Before he moved to AC Milan and dominated Serie A with the Rossoneri, George Weah was a legend of Ligue 1.
The future President of Liberia matured at Monaco under Arsene Wenger before a prolific spell at Paris Saint-Germain, where he won the league and cup.
But it was in the Champions League where the reputed distant cousin of Ali Dia (in the same way that SuperTed had some sort of extra-terrestrial lineage to Kal-El) scored his most memorable goals.
And there was a particular three-week spell in 1994 in which Weah was absolutely untouchable.
Spartak Moscow, December 1994
This goal starts innocently enough. A hopeful ball over the top. A footrace between attack and defence. Weah gets there first and squares up the full-back, with another Russian en route to help his comrade.
There’s a code of ethics that most forwards understand when faced with two opposition defenders: you don’t hurt us, we won’t hurt you. Greece and Cyprus used to have the same agreement at Eurovision.
The code dictates that the forward may make a token attempt at creativity – perhaps an achingly unimpressive stepover, or a half-hearted feint to cross the ball – but order will be restored and said forward will wait for his team-mates to arrive and play backwards or square. It happens countless times per game, at every level.
It’s a sign of common decency among professional footballers. Only Weah is a man happy to defy convention. He’s made it to the height of his career the hard way and he’s going to enjoy himself while he’s here.
Just a few years earlier Weah was balancing football with a full-time job as a switchboard technician for the Liberia Telecommunications Corporation. You wonder if he displayed the same disdain for the rules there:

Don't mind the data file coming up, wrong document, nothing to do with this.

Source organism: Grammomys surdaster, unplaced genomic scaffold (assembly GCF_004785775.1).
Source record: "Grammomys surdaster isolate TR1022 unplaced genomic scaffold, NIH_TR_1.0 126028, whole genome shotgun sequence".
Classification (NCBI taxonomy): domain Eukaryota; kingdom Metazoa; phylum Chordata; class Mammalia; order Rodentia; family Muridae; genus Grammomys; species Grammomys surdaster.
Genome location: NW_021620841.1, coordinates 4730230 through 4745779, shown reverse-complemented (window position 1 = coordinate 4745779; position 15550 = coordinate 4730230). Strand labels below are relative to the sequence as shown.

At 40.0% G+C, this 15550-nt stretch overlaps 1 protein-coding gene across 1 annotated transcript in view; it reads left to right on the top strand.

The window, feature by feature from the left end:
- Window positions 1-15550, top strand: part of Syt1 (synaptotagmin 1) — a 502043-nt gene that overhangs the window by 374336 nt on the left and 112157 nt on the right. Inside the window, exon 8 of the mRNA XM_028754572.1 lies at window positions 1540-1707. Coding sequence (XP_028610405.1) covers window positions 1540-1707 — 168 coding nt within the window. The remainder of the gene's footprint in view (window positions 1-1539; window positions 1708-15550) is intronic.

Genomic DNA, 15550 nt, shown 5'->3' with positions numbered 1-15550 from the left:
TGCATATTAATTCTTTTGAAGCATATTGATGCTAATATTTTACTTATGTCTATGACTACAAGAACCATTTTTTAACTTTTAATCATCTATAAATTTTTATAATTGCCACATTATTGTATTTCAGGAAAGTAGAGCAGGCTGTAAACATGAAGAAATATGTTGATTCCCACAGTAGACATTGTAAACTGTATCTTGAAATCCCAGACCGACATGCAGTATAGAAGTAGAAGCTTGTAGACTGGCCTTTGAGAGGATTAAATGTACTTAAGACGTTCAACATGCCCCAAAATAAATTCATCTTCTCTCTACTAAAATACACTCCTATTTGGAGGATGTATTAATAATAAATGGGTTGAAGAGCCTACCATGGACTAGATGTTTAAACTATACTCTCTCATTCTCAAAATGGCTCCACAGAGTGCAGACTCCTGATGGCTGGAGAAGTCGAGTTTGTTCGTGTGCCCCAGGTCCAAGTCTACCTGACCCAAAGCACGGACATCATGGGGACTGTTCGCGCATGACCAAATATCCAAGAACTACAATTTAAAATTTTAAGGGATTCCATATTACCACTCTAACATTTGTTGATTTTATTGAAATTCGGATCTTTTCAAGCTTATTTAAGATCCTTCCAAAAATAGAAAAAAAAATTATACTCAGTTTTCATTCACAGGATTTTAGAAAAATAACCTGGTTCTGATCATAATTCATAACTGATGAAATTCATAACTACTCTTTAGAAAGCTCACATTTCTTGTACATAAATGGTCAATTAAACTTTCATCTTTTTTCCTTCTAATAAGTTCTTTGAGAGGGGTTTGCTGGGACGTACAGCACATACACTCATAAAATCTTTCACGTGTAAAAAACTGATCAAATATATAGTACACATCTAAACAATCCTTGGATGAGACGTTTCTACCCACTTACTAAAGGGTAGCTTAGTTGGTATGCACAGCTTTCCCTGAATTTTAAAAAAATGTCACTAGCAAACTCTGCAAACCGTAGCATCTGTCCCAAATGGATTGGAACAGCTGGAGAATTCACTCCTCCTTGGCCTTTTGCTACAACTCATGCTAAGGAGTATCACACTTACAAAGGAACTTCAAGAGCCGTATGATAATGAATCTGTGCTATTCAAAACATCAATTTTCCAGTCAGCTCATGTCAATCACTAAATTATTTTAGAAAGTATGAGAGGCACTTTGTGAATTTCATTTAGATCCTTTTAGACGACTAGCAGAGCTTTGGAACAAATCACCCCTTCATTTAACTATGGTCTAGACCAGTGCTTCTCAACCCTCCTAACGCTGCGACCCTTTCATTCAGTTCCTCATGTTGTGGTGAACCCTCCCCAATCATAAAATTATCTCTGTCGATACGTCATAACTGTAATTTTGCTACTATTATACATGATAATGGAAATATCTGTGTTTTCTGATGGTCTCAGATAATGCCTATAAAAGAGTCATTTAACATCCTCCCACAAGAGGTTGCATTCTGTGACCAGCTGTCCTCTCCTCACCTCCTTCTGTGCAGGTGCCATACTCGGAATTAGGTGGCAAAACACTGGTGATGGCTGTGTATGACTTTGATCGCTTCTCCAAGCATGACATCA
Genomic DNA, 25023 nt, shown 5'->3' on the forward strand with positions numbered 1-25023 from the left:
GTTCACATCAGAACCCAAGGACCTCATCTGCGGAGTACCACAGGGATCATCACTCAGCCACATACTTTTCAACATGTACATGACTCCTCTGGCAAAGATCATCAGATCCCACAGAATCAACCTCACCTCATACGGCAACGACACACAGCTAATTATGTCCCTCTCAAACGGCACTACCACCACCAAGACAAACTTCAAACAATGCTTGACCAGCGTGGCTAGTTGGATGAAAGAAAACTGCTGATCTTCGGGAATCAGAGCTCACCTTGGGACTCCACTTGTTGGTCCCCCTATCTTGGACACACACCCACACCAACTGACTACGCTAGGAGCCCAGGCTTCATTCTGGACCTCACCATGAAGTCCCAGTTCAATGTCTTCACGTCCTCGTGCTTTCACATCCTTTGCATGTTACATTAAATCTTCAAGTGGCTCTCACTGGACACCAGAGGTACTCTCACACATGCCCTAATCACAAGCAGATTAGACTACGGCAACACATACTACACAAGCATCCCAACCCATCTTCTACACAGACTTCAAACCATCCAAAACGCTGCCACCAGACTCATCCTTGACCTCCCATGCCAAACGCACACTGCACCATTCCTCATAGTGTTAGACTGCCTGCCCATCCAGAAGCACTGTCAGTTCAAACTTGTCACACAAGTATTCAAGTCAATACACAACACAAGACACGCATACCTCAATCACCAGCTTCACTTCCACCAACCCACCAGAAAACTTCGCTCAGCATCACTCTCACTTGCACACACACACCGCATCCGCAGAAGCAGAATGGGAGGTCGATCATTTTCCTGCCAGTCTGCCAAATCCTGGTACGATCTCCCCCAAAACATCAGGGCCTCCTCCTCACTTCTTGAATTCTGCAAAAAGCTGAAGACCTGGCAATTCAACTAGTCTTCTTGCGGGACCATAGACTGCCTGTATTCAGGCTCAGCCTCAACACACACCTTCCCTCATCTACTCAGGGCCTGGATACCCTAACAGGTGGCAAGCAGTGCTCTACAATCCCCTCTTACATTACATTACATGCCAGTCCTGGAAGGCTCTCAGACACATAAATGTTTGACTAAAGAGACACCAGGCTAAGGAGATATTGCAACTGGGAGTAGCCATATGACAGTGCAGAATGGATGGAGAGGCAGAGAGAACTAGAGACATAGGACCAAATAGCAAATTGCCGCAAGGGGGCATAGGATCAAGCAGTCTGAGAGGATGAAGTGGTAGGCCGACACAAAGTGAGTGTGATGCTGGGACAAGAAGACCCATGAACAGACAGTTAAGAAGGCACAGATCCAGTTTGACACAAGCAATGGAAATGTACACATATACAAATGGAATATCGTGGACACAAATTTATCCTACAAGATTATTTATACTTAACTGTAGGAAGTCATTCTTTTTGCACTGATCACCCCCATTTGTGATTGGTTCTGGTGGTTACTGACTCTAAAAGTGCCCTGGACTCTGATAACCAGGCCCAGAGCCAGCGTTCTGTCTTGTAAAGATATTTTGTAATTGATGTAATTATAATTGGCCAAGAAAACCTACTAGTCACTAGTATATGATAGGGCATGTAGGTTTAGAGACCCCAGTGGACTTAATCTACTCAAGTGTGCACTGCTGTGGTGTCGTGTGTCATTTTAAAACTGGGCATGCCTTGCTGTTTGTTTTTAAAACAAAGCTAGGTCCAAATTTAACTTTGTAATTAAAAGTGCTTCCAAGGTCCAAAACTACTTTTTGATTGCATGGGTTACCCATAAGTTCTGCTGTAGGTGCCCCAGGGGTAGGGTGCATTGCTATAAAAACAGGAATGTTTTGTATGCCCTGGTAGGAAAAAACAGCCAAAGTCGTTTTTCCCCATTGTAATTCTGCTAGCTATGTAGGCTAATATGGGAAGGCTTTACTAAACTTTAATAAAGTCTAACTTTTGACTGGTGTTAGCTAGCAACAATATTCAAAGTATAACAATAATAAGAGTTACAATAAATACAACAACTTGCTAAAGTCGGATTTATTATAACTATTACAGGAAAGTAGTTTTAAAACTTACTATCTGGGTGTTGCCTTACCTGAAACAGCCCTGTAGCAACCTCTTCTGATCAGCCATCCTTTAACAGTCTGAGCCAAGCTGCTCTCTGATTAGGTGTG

“Good afternoon, you are through to Liberia telecommunications. This is George speaking. How may I help you?”
“Hi George. I wonder if you can help me. The signal on my landline keeps dropping out. I think we need a repair…”
“Have you tried plugging it into your toaster?”
“Have you tried plugging the phone into your toaster?”
“Into my toaster?”
“Yes, while standing in the bath.”
“The bath? That’s insane.”
“Is it? But what if it works?”
“But, but.. what if I die?
“Better to die on your feet than live on your knees, my friend. Good day to you.”
Back to the night in question at the Parc des Princes, and Weah’s balletic feet are doing critical damage to the Russian defence.
A sensational shimmy leaves the right-back stumbling on all fours like a drunk making a vain attempt to save a fallen kebab. And there’s more to come.
Keen to rescue his team-mate’s plummeting self-esteem, Spartak’s central defender flies towards the PSG man intent on sending his shinbone halfway to Le Louvre. Unfortunately, another sharp turn leaves him hurtling in the wrong direction while Weah slots the ball effortlessly into the corner.
It’s the calmness of the finish compared to the frantic footwork that precedes it that makes this goal all the more extraordinary. Weah’s brain is operating at the extremes of the mind-muscle connection, moving his feet and limbs at high cadence, yet slowing his heart rate to a clinical crawl in the moments that matter.
It’s the 26th anniversary of two George Weah Seeya Laters sending Spartak’s defence out for a pie and a pint at the Parc Des Princes.